Treecost-based Preprocessing for Probabilistic Networks
Burgwal, M.D. van de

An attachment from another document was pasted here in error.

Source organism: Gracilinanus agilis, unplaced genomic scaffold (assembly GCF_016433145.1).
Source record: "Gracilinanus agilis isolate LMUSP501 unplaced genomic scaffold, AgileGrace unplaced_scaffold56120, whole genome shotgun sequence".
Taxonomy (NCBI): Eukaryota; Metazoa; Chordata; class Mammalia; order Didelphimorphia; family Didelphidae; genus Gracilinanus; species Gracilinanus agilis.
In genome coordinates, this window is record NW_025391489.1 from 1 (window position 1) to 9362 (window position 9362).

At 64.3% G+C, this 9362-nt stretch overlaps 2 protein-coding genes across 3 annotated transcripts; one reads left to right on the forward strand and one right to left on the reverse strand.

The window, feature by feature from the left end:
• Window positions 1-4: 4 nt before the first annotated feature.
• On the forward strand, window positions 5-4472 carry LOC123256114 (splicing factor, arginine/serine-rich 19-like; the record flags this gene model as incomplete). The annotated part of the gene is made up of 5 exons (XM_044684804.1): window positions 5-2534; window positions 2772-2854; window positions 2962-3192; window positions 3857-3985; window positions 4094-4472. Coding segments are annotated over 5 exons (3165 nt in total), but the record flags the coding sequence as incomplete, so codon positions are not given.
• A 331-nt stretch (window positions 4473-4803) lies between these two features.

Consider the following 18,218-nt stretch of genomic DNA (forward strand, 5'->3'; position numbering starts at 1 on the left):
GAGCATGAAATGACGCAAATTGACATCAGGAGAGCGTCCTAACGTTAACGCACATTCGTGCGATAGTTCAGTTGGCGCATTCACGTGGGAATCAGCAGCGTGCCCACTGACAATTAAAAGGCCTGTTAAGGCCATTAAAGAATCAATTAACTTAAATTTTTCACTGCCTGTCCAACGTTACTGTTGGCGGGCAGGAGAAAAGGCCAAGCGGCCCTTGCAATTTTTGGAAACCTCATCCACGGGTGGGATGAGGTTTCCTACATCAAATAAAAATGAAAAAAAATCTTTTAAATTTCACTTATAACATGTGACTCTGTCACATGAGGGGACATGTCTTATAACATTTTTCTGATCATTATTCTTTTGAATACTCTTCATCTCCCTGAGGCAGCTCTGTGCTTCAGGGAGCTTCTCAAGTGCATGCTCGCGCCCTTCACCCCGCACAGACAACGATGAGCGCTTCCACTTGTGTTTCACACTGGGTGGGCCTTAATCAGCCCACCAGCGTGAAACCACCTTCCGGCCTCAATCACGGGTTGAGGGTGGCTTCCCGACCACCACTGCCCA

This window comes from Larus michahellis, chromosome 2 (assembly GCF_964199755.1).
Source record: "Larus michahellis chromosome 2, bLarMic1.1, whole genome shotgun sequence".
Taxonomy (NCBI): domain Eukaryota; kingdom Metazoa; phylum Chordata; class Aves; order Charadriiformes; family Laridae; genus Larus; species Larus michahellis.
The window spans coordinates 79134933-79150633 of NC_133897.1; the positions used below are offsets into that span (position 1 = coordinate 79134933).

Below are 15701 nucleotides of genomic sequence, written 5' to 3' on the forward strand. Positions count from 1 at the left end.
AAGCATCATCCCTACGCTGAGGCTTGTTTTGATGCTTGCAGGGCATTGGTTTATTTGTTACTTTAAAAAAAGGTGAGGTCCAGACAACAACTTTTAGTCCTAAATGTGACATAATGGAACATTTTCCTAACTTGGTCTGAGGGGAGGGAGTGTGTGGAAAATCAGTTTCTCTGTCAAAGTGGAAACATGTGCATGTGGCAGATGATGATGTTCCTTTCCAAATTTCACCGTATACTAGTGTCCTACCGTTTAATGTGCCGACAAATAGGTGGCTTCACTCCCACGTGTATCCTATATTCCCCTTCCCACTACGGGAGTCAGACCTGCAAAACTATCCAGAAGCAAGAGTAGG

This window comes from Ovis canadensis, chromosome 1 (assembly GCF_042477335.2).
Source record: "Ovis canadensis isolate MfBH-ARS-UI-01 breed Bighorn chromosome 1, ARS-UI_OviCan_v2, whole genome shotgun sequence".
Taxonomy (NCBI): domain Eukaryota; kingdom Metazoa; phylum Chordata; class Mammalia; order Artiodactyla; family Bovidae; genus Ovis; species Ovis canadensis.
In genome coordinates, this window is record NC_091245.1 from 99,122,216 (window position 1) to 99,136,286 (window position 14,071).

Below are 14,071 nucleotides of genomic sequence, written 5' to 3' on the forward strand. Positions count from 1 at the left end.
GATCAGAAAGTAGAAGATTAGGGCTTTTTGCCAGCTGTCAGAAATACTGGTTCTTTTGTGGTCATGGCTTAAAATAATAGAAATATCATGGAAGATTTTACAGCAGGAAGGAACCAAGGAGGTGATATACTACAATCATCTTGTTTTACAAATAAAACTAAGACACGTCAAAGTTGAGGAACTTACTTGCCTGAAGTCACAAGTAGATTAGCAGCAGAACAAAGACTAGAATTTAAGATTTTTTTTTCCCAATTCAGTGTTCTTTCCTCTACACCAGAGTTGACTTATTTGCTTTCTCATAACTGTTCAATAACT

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Probabilistic inference is an important problem in probability theory and concerns the process of computing the probability distribution of variables, given the evidence of other variables. An often used algorithm for this problem is the junction-tree propagation algorithm. To minimise the time to process all the probabilities by means of the algorithm, an optimal tree decomposition is required. A good parameter that measures the optimality of a tree decomposition is treecost. Unfortunately, computing the tree decomposition with minimal treecost is NP-hard Nevertheless, it can be simpli?ed by applying reduction rules that shrink the graph. These rules are familiar from treewidth, which is a well-studied parameter compared to treecost. In this thesis, a set of reduction rules are introduced and proven to be valid. This set includes rules that remove vertices and separate the graph by its components. Thereafter, experiments are conducted on input graphs, which are real-life probabilistic networks. Results of the experiment show that the graphs are reduced signi?cantly, due to these reduction rules. This, in turn, decreases the time to solve probabilistic inference. Prior knowledge about graph theory and complexity theory is assumed for this thesis.